There is great popularity in the saying, “life is like a box of chocolates,” because of the mystery of the unknown and its correlation to views on life. This basis is seen in both Mayan and Aztec civilizations in their mysticism of chocolate as “food of the Gods” for gain or appeasement. The invention of chocolate was motivated and fueled by religion and sacred beliefs that would in turn create a valued economy based on cocoa beans and a huge trade network.
The history of chocolate is believed to have begun during the ancient Mayan civilization. They quickly realized that the cocoa pod beans from cacao trees could be harvested and made into a beverage. The word chocolate comes from the Mayan word xocolatl, which means “bitter water.” In the process of making xocolatl, there is a removal of cocoa beans from their pods to then ferment and dry out to ultimately come to roast. From there, they would remove the shells, grind the seeds and mix the paste with water, chili peppers, and cornmeal. This process would leave the product tasting bitter, from the lack of sugar.
In Mayan and Aztec cultures, chocolate drinks were used in religious ceremonies and in various other occasions and transactions. Chocolate had a religious significance in that it was a divine origin that was sacred in rituals of birth, marriage, and death. The cacao tree was believed to have been a bridge between the world of heaven and Earth. Therefore, human sacrifices were given in forms of chocolate to appease their God. During the coming-of-age and marriage ceremonies, cocoa beans were given to drink under the belief that the god of learning, Quetzalcoatl, would give his wisdom.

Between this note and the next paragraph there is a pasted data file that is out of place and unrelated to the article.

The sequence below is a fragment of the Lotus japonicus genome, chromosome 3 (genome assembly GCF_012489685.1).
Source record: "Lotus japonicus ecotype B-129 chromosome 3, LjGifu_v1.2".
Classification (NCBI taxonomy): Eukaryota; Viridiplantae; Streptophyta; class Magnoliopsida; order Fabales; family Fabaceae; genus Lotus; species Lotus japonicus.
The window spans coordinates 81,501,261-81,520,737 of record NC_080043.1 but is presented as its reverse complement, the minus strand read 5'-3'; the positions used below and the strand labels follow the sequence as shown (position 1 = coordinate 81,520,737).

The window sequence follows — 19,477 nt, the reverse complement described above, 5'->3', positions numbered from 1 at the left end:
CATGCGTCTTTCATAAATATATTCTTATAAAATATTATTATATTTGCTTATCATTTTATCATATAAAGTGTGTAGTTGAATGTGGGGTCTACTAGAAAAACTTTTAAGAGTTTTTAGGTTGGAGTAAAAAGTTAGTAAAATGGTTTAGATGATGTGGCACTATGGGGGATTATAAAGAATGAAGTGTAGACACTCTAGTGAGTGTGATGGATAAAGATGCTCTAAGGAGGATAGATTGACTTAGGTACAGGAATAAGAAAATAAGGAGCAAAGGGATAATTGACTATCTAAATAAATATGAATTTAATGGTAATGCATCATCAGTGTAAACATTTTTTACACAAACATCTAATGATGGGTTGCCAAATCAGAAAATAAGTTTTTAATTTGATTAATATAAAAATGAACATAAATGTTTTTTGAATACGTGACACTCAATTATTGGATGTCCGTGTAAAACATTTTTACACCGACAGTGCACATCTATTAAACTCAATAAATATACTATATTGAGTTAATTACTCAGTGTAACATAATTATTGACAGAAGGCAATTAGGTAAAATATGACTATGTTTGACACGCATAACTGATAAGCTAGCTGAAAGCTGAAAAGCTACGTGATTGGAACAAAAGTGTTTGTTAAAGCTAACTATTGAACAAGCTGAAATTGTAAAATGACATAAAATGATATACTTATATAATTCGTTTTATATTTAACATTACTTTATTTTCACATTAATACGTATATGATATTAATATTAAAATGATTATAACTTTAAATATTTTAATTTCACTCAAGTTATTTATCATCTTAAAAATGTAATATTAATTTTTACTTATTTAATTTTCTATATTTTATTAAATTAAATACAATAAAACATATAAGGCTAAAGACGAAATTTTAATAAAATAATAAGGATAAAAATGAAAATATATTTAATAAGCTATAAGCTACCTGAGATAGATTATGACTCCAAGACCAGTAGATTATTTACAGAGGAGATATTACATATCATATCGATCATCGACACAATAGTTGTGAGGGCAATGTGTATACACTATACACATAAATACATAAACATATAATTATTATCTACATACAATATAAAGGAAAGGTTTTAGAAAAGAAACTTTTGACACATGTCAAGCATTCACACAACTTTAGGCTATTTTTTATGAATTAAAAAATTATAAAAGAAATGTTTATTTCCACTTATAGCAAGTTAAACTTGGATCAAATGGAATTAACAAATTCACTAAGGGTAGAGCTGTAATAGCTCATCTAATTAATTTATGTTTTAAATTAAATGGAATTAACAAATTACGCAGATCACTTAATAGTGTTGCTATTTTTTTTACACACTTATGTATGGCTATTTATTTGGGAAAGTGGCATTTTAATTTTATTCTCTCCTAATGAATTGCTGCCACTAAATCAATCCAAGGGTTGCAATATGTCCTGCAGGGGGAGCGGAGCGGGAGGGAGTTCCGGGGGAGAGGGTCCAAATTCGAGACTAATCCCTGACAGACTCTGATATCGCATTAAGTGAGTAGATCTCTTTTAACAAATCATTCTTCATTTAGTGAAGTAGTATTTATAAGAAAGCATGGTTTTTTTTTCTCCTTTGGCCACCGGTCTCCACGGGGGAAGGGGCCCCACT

It wouldn’t be long until cocoa beans were incorporated as a means of currency for the Aztecs. They believed that cacao beans were given to them by the Gods and thus were considered more valuable than gold. Cocoa beans were enjoyable by all in the society, but was mostly an upper-class indulgence. Montezuma II, a ruler of the Aztecs, supposedly drank gallons of chocolate each day to boost energy. This kind of demand for cocoa beans produced a vast network of trade routes throughout the region. Following the Aztec conquering of the Mayans, the Mayans were forced to pay “tributes,” or taxes, that could be paid using cocoa beans. Cocoa beans became so important that they were kept in locked boxes and even counterfeited.
The use of cocoa beans created a wide system of trade and currency in Mayan and Aztec societies under the basis of religious beliefs and practices. It was under this guise that cocoa beans became valuable to the extent that one is lead to believe that money does grow on trees. Though chocolate isn’t used as a means of currency in today’s world, it is still a treat enjoyed by almost all who consume it.
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